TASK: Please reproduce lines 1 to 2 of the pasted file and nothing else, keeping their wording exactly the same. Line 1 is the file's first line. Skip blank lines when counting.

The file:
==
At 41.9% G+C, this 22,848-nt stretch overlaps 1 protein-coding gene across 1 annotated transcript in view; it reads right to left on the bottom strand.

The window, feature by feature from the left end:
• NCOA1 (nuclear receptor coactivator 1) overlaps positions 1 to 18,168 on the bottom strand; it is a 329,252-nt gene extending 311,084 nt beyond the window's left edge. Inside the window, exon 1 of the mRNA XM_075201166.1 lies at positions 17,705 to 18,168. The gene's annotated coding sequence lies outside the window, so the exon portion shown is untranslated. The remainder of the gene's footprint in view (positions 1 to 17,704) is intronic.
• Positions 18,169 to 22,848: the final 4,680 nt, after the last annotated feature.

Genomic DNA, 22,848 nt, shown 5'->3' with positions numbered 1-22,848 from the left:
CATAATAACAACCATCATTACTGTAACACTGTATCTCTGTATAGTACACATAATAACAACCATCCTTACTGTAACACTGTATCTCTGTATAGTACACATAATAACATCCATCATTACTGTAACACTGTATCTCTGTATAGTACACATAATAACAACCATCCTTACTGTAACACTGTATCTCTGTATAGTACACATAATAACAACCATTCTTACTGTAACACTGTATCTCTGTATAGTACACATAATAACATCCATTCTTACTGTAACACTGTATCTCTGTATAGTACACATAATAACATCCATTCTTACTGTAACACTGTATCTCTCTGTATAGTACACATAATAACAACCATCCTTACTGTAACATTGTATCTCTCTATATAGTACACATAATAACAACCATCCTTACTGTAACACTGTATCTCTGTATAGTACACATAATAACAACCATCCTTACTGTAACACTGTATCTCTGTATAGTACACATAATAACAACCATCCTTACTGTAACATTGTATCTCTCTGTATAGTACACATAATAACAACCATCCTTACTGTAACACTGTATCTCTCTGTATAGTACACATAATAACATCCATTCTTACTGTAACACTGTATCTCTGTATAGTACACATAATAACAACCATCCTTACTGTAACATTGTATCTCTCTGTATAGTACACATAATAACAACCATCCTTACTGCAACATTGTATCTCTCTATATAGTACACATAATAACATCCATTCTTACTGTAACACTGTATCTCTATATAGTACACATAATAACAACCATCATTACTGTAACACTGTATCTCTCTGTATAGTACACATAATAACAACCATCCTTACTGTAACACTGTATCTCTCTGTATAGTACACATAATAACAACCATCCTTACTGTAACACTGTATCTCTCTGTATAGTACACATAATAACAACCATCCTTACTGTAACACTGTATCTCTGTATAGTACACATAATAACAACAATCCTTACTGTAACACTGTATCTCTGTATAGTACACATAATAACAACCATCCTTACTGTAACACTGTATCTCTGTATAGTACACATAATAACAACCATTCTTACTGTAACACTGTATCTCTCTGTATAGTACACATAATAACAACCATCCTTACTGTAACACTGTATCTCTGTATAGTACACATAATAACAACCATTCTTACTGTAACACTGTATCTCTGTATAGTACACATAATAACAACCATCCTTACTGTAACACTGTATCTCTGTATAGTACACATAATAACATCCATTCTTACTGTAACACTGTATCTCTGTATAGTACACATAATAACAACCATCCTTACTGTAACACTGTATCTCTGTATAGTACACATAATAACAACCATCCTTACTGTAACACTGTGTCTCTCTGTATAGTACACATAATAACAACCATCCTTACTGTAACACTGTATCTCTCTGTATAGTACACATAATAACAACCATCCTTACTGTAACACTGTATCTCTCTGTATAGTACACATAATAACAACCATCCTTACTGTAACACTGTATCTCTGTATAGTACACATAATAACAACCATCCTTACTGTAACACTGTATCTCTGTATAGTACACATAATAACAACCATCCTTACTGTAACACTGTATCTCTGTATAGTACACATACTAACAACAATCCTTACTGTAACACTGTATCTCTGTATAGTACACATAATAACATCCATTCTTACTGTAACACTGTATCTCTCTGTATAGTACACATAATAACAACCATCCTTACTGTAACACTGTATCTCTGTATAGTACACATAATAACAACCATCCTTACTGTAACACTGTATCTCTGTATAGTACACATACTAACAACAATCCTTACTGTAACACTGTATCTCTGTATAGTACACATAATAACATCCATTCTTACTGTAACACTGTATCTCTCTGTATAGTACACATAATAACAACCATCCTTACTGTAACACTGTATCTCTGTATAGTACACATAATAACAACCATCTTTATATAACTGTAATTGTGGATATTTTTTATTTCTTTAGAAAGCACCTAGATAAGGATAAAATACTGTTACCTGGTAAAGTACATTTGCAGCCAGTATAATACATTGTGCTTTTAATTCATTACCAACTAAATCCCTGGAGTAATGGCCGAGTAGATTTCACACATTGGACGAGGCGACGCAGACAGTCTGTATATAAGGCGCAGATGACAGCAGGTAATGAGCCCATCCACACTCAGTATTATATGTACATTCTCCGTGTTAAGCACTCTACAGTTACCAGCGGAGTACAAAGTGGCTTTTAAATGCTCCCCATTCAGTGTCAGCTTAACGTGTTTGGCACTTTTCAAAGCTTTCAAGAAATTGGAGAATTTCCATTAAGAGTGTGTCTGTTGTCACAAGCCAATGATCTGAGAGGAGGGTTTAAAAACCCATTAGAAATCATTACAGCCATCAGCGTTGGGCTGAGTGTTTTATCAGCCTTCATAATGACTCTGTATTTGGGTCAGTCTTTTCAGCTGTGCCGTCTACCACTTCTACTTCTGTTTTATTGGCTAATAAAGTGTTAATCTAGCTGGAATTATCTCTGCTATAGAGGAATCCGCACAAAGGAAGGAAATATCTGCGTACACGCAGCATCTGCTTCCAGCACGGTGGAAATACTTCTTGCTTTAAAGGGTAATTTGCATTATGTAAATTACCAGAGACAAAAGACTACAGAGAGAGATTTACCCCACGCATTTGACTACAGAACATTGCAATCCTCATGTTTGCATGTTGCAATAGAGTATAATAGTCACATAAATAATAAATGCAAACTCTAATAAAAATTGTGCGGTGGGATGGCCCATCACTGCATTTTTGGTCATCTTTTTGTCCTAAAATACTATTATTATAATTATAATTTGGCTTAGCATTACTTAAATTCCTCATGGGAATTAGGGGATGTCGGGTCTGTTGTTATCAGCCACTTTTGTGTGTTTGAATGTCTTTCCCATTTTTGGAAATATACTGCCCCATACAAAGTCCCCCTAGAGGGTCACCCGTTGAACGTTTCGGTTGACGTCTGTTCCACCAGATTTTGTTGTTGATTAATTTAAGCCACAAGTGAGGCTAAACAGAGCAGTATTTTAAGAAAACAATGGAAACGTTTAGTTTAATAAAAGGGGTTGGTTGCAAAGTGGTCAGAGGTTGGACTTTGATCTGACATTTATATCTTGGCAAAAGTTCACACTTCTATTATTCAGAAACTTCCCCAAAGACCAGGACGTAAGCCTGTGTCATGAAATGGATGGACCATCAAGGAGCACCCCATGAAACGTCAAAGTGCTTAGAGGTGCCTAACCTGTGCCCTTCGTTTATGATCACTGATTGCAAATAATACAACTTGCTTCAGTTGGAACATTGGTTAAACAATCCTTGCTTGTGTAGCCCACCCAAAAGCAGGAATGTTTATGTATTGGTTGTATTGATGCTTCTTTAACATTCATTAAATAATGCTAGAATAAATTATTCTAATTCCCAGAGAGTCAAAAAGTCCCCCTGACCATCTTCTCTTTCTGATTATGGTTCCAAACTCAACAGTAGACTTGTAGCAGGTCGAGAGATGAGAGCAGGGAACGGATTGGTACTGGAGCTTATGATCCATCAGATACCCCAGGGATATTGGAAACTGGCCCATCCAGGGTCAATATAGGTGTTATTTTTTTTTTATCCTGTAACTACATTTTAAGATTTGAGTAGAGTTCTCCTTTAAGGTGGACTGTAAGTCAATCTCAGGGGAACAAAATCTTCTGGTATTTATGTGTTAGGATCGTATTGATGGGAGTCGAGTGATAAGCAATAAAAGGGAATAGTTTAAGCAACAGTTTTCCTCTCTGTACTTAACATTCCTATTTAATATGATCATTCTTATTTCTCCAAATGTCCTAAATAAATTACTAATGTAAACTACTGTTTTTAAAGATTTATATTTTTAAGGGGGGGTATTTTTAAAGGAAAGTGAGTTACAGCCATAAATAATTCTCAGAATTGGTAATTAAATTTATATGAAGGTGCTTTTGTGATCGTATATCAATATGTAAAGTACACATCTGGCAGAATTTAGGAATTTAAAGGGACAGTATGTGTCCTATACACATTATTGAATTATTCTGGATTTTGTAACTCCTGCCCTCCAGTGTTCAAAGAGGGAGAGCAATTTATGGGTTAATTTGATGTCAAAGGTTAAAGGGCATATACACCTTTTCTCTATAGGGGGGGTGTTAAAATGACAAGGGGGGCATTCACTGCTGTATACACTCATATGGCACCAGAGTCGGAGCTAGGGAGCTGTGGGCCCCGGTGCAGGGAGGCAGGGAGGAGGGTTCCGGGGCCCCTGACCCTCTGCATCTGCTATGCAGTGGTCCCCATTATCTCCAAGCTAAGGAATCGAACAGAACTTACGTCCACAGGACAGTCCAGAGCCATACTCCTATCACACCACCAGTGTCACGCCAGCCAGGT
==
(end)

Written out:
At 41.9% G+C, this 22,848-nt stretch overlaps 1 protein-coding gene across 1 annotated transcript in view; it reads right to left on the bottom strand.

The window, feature by feature from the left end: